Carbs Are Evil & Other Misleading Tips That Sabotage Your Fitness Journey

Carbs Are Evil & Other Misleading Tips That Sabotage Your Fitness Journey

In this day and age, there is so much reliable information and science surrounding health and wellness that it seems a shame that so many people continue to approach the topic from the wrong angle and with wrong notions.

If you are looking to step up your health and wellness game in a sustainable, healthy way, then read on for three misleading tips that sabotage your fitness journey.

1. Carbohydrates and fat are evil. 

For some reason, carbs have developed a bit of a bad reputation, which is unfortunate because not all carbs are the same and most people need some carbs in their diet in order to function at an optimal level.

Our bodies need carbs because they provide it with glucose, the primary energy source after fat. What you do need to keep in mind is the type of carbs you are consuming. Fibrous carbs (such as green beans and broccoli) provide you with a lot more nutritional value than starchy and sugary carbohydrates (such as those found in flour, bread, and potatoes) that get broken down into single molecules of sugar.

Additionally, you have likely been programmed throughout your life to believe that counting calories is the only way to lose weight. Unfortunately, this is another misleading tip that can significantly sabotage your fitness journey.

Consider how many people only eat “low fat, no sugar” items but still aren’t able to lose weight. That is because it is far more critical to focus on the quality of the food you are consuming and the balance of carbs, fats, and proteins you are eating rather than just the number of calories.

After all, calories are merely numbers that specify a unit of energy. Unfortunately, they don’t tell you anything more than that, and they certainly don’t define how a particular food makes you feel once you have eaten it. You don’t want to be filling your body with “low-cal” meals or snacks that either have no nutritional values or make you feel awful because you aren’t providing your body with enough fuel to work.

2. You must work out in the morning.

Everyone has seen the morning routines of successful people that boast of an early morning workout. Unfortunately, too many people take this to mean that fitting in a run or a barre class before the sun has risen is the only way to workout. This couldn’t be further from the truth; what you should really take from studying these routines is that consistently working out is the key to a successful fitness journey.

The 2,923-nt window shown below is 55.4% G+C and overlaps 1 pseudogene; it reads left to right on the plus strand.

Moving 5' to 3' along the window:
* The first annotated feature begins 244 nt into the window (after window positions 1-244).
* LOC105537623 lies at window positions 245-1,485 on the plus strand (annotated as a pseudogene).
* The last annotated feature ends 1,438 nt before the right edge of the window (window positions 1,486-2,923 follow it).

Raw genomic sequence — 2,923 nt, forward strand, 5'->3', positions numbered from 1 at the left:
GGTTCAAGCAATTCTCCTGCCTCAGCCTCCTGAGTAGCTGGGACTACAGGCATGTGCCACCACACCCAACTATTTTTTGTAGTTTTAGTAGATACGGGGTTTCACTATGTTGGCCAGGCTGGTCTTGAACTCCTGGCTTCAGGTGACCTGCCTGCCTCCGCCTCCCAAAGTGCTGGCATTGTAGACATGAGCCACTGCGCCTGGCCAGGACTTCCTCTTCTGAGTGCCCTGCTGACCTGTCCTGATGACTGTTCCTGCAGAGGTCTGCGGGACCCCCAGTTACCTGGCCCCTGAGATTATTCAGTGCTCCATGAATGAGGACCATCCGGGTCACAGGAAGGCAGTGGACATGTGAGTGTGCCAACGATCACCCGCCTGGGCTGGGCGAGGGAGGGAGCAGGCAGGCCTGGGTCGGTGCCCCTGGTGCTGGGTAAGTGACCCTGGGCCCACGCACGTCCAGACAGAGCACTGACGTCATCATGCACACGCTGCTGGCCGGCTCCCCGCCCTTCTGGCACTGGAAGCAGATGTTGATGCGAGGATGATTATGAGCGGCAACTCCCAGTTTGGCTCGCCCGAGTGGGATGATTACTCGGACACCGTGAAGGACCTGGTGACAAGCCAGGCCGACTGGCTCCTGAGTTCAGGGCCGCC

In other words, for you, the best time to workout is the time that fits best into your schedule repeatedly. By choosing a consistent time to exercise, you will be able to get into a routine and are less likely to miss it or schedule something else during that period.

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Additionally, contrary to popular belief, it isn’t through dedicating hours and hours of your life to working out that you become fitter. So before you start shrugging off the notion of exercising because “you don’t have time,” remember that it isn’t the amount of time you spend working out, but instead, it is the quality of that time.

You can get the benefits from a 13-minute workout, as long as you are pushing yourself, giving your all, and doing the right things. This is why HIIT (high-intensity interval training) is so popular among those in the know. This type of exercise combines resistance and aerobic training, which each has its own benefits, and therefore the combination makes them more effective than if you were to just follow one of the two schools of fitness on its own. Plus, a 15-minute HIIT workout is going to have you sweating from the get-go.